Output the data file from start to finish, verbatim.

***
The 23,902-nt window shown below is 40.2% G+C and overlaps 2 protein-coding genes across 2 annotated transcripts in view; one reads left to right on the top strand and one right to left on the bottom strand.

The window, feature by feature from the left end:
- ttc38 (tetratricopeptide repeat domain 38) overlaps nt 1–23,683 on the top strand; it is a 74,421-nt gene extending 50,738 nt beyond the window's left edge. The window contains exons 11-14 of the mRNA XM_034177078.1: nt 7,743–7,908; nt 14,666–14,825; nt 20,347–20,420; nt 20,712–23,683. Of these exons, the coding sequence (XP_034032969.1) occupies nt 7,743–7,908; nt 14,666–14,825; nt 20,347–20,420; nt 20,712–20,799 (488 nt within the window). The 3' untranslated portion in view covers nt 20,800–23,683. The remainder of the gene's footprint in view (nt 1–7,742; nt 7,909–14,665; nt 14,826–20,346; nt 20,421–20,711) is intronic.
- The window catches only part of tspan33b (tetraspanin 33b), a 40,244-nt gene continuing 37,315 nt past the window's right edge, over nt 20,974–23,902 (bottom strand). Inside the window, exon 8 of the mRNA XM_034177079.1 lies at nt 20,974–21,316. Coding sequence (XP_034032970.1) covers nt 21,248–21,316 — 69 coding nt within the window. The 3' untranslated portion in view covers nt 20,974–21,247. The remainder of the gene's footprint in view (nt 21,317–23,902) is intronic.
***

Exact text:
The 23,902-nt window shown below is 40.2% G+C and overlaps 2 protein-coding genes across 2 annotated transcripts in view; one reads left to right on the top strand and one right to left on the bottom strand.

The window, feature by feature from the left end:
- ttc38 (tetratricopeptide repeat domain 38) overlaps nt 1–23,683 on the top strand; it is a 74,421-nt gene extending 50,738 nt beyond the window's left edge. The window contains exons 11-14 of the mRNA XM_034177078.1: nt 7,743–7,908; nt 14,666–14,825; nt 20,347–20,420; nt 20,712–23,683. Of these exons, the coding sequence (XP_034032969.1) occupies nt 7,743–7,908; nt 14,666–14,825; nt 20,347–20,420; nt 20,712–20,799 (488 nt within the window). The 3' untranslated portion in view covers nt 20,800–23,683. The remainder of the gene's footprint in view (nt 1–7,742; nt 7,909–14,665; nt 14,826–20,346; nt 20,421–20,711) is intronic.
- The window catches only part of tspan33b (tetraspanin 33b), a 40,244-nt gene continuing 37,315 nt past the window's right edge, over nt 20,974–23,902 (bottom strand). Inside the window, exon 8 of the mRNA XM_034177079.1 lies at nt 20,974–21,316. Coding sequence (XP_034032970.1) covers nt 21,248–21,316 — 69 coding nt within the window. The 3' untranslated portion in view covers nt 20,974–21,247. The remainder of the gene's footprint in view (nt 21,317–23,902) is intronic.